Political parties

27 de Nov de 2015

Mais conteúdo relacionado


Political parties

  1. POL 140-o7 Fall 2015
  2.  A broad coalition of individuals who:  (1) Recruit, nominate, and elect candidates for office  (2) Under a given label  (3)To control the government  (4) In accordance with their ideas and policies.
  3.  Party-in-the-Electorate  Loyalty and Identification with Party  Party Identification (“PID”)  What happens if someone has different views? ▪ Likert Scale Strong Lib Weak Lib Lean Lib Mod Lean Cons Weak Cons Strong Cons
  4.  Party Organization  Party Officials, Committees,Volunteers, Staff  Functions of Party Organizations  Party-in-Government  Officeholders and Candidates  Local, State, National Levels  Examples: President, Majority/Minority Leaders
  5.  Intermediary Between Citizens and Govt.  Bring PublicTogether to Accomplish Objectives  Nominate Candidates for Office  Contest Elections  Mobilize Electorate; EncourageVoting  Supporters, Undecided, Opposition
  6.  Organize Government  Provide Accountability  Government Responsibility  Importance of Party ID  Retrospective (Past) and Prospective (Future)Voting  Sincere and StrategicVoting  Manage Conflict  Reconciling Group Demands
  7.  1912 Election: Bull Moose Party  Teddy Roosevelt broke from Republicans  Split GOP vote; DemocratWilson wins  1948 Election: Dixiecrat Party  StromThurmond broke from Dems over civil rights and anti-segregation views  1992 Election: Reform Party  Ross Perot,TX billionaire, ran on budget platform  Participated in major debate b/c of support
  8. MAURICE DUVERGER DUVERGER’S LAW  Two parties emerge in countries with simple plurality vote  Example: Election with 100 voters  Candidate A received 49% of vote  Candidate B receives 26% of vote  Candidate C receives 25% of vote  Candidates B and C will work together over time to defeat A, producing two parties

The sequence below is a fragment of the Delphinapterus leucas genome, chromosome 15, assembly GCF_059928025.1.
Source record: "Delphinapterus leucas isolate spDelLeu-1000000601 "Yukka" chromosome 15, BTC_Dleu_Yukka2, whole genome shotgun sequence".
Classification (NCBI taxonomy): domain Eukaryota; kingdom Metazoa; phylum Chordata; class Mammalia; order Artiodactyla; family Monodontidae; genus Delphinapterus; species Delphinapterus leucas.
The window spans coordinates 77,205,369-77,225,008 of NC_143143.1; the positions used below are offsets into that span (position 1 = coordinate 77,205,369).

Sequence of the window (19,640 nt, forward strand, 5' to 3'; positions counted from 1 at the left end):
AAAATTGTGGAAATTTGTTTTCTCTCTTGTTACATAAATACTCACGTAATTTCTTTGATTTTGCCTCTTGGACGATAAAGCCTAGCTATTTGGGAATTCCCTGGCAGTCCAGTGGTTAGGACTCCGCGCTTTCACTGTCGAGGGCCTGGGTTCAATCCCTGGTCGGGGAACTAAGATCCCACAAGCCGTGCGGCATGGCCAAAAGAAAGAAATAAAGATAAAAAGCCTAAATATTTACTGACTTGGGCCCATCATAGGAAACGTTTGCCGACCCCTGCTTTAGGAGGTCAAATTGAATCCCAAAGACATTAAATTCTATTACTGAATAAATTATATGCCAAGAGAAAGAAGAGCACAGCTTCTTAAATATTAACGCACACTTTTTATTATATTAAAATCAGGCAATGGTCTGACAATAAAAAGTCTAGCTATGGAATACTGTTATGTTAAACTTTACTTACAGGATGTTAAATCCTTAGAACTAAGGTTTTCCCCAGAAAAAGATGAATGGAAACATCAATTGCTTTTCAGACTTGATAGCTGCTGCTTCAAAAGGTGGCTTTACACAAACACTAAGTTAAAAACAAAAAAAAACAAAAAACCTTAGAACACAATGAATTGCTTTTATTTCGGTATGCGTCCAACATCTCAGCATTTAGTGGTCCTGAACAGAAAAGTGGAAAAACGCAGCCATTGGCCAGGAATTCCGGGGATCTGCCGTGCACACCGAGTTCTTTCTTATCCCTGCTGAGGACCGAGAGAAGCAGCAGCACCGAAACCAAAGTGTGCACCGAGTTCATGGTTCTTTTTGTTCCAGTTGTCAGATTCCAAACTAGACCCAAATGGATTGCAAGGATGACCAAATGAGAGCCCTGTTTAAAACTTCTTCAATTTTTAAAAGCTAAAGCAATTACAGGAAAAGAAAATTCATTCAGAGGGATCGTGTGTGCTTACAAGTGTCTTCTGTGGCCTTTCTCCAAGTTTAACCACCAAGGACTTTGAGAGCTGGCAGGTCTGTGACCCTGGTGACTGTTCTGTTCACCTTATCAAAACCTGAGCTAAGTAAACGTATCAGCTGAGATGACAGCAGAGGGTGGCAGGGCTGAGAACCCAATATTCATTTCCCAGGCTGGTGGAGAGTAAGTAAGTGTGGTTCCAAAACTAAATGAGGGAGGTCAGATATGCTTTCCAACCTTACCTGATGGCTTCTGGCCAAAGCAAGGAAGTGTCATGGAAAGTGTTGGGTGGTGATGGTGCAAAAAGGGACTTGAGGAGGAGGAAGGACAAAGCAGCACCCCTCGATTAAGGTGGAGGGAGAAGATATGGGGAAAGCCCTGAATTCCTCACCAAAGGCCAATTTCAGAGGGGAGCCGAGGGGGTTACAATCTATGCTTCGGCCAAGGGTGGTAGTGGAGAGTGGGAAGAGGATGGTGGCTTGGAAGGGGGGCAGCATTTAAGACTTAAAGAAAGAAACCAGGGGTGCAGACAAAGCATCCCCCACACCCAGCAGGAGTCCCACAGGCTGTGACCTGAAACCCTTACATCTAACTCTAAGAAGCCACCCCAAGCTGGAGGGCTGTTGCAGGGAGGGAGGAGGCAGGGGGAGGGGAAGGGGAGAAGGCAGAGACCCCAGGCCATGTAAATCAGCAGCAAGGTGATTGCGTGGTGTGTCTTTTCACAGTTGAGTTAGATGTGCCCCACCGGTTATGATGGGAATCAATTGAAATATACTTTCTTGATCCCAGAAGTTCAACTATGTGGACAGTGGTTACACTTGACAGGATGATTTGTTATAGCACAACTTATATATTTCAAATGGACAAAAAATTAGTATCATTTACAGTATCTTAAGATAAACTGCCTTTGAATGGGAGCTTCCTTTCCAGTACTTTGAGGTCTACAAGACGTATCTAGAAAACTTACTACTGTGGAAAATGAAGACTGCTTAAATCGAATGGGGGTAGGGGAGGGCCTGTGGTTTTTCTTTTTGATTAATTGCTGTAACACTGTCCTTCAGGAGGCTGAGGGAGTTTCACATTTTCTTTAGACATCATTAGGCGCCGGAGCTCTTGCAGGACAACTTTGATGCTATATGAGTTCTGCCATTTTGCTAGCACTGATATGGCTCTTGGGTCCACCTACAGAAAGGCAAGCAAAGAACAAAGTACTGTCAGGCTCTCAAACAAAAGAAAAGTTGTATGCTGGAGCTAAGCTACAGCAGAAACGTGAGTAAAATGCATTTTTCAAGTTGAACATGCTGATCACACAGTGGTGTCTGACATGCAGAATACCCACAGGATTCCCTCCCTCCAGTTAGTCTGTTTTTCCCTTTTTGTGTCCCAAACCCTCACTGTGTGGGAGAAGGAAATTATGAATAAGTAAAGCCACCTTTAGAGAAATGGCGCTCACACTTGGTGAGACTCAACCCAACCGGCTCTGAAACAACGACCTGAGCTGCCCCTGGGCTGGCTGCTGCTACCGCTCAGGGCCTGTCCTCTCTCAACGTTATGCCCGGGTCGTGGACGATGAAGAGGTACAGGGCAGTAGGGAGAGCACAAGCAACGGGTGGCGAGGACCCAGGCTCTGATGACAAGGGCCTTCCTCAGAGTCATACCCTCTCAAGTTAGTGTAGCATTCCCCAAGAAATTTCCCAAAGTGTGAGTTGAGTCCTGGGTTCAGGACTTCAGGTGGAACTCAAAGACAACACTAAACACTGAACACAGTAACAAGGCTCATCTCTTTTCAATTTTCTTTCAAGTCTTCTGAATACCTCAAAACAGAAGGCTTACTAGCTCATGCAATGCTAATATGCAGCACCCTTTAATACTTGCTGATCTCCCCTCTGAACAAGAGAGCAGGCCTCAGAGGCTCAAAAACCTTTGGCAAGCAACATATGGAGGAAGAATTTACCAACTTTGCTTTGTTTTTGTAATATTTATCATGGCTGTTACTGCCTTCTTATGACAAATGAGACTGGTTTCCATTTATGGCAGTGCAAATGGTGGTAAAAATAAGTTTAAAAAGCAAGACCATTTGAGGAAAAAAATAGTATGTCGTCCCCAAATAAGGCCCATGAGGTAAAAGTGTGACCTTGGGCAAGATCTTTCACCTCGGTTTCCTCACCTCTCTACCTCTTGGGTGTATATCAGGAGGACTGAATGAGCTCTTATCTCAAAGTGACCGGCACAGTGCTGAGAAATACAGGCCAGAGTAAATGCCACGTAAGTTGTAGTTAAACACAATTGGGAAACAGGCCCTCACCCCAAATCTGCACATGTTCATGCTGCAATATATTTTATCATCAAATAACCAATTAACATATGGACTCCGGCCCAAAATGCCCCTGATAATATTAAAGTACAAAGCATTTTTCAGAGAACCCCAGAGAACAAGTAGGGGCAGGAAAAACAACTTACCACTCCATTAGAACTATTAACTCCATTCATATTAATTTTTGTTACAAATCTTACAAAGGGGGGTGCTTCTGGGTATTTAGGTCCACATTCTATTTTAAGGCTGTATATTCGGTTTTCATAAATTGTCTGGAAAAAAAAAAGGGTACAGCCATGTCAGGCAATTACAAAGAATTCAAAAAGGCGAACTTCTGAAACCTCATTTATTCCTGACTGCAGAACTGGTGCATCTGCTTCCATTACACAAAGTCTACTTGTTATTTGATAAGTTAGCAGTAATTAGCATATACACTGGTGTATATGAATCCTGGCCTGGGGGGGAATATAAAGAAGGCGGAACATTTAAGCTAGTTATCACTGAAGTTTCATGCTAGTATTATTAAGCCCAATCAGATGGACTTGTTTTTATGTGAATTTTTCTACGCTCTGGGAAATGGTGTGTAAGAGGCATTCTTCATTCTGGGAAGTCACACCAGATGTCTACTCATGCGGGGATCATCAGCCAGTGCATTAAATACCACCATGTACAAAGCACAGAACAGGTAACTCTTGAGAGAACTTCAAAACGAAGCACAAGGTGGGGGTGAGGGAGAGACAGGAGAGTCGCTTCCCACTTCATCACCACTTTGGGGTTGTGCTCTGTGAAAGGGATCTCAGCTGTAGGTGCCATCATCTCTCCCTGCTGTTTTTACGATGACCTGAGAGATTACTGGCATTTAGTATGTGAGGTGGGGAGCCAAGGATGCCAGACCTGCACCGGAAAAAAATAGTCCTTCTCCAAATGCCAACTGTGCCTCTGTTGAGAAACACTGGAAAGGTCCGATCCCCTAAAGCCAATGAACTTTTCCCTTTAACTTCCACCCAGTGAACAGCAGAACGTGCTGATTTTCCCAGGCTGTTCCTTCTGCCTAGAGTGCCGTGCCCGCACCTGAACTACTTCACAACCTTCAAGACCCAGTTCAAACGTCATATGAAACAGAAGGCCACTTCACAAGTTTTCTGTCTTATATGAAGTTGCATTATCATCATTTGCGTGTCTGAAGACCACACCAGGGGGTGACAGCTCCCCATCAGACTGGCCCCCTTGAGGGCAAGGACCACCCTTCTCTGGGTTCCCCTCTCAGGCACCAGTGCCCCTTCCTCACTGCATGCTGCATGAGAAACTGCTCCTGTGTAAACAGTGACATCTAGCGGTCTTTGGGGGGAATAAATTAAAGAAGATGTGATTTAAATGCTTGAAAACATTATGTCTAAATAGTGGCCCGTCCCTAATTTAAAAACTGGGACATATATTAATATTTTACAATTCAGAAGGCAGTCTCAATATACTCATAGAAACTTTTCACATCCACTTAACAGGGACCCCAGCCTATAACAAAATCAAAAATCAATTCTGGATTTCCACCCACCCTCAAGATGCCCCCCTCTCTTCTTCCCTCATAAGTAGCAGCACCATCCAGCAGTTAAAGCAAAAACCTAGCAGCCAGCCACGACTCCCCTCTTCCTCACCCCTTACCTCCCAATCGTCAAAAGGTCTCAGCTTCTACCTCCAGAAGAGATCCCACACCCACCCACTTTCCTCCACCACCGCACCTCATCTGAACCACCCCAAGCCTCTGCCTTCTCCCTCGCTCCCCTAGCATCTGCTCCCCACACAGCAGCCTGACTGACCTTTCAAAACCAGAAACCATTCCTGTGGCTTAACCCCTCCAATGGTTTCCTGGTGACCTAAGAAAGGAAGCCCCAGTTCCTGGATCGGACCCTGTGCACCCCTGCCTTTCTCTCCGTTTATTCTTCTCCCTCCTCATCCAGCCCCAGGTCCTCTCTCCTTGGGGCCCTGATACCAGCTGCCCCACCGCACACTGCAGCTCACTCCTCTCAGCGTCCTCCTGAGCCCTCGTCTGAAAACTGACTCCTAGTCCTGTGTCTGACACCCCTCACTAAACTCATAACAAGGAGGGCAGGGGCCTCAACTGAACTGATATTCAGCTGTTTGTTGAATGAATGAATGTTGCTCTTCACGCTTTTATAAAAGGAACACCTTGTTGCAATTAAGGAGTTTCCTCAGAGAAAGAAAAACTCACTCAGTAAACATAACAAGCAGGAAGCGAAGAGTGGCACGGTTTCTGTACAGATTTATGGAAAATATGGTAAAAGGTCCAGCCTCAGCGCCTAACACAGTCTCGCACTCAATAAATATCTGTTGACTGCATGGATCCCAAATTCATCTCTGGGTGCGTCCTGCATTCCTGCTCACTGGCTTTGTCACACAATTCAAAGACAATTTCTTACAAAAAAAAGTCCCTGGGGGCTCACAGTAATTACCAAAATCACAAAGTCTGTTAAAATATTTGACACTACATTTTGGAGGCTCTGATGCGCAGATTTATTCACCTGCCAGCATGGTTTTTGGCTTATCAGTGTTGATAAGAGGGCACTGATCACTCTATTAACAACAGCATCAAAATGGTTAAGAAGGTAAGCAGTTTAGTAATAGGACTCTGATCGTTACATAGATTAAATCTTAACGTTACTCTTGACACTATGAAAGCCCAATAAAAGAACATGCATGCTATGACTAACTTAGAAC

9. DonaldTrump Marco Rubio
  10.  Regional support for the parties change  Social groups supporting the parties change  New groups of citizens are mobilized and become part of electorate  Voters change not just which party they vote for, but also the party that they identify with  Realignments are typically caused by new issues that divide citizens
  11. Hamilton and Jefferson both served in Washington’s cabinet. Despite being influential to our founding, they had different conceptions concerning government.
  12.  Presidential electors now popularly elected  Property qualifications for voting dropped  Voter turnout increased dramatically  “King Caucus” replaced by nominating conventions
  13. The Whigs formed in opposition to Jackson’s presidency and policies.
  14. Racial issues and sectional strife in the 1850s divided the North and South in America. This resulted in theThird Party System— and the birth of the Republican Party
  15. The Whig party dissolved at this point. It could not survive the slavery issue while also grappling with the anti-slavery Republican party.
  16. Rise of Political Machines, including Tweed’sTammany Hall. The Australian or Secret Ballot was adopted to counteract party machines.
  17. Standard Oil Company, John D. Rockefeller
  18.  Beginning of Republican Dominance From L to R: Presidents Warren G. Harding, Calvin Coolidge, and Herbert Hoover.
  19. The “New Deal Coalition” helped FDR win election. The “New Deal” was the name given to various social welfare programs passed during his administration.
  20.  Changes Regarding Ideology and Party ID  African-Americans: Republican  Democrat  White Southerners: Democrat  Republican  Rise of candidate-centered system  Rise of Third-Party Candidates  Defined by intense partisanship and gridlock